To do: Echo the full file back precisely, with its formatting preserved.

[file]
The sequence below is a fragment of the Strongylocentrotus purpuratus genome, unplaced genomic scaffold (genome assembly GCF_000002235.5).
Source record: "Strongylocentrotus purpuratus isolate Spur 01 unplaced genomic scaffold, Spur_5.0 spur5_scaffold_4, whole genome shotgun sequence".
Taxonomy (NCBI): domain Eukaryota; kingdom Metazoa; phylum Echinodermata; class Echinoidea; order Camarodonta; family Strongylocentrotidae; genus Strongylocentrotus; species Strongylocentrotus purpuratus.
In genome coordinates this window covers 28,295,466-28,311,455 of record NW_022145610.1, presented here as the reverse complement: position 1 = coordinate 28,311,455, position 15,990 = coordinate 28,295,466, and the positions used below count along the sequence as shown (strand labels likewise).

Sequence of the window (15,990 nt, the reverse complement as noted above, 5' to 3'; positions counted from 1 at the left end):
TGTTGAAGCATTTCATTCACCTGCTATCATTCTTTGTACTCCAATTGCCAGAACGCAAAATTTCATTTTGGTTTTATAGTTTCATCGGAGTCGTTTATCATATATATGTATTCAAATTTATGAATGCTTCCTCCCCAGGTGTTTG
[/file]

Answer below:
The sequence below is a fragment of the Strongylocentrotus purpuratus genome, unplaced genomic scaffold (genome assembly GCF_000002235.5).
Source record: "Strongylocentrotus purpuratus isolate Spur 01 unplaced genomic scaffold, Spur_5.0 spur5_scaffold_4, whole genome shotgun sequence".
Taxonomy (NCBI): domain Eukaryota; kingdom Metazoa; phylum Echinodermata; class Echinoidea; order Camarodonta; family Strongylocentrotidae; genus Strongylocentrotus; species Strongylocentrotus purpuratus.
In genome coordinates this window covers 28,295,466-28,311,455 of record NW_022145610.1, presented here as the reverse complement: position 1 = coordinate 28,311,455, position 15,990 = coordinate 28,295,466, and the positions used below count along the sequence as shown (strand labels likewise).

Sequence of the window (15,990 nt, the reverse complement as noted above, 5' to 3'; positions counted from 1 at the left end):
TGTTGAAGCATTTCATTCACCTGCTATCATTCTTTGTACTCCAATTGCCAGAACGCAAAATTTCATTTTGGTTTTATAGTTTCATCGGAGTCGTTTATCATATATATGTATTCAAATTTATGAATGCTTCCTCCCCAGGTGTTTG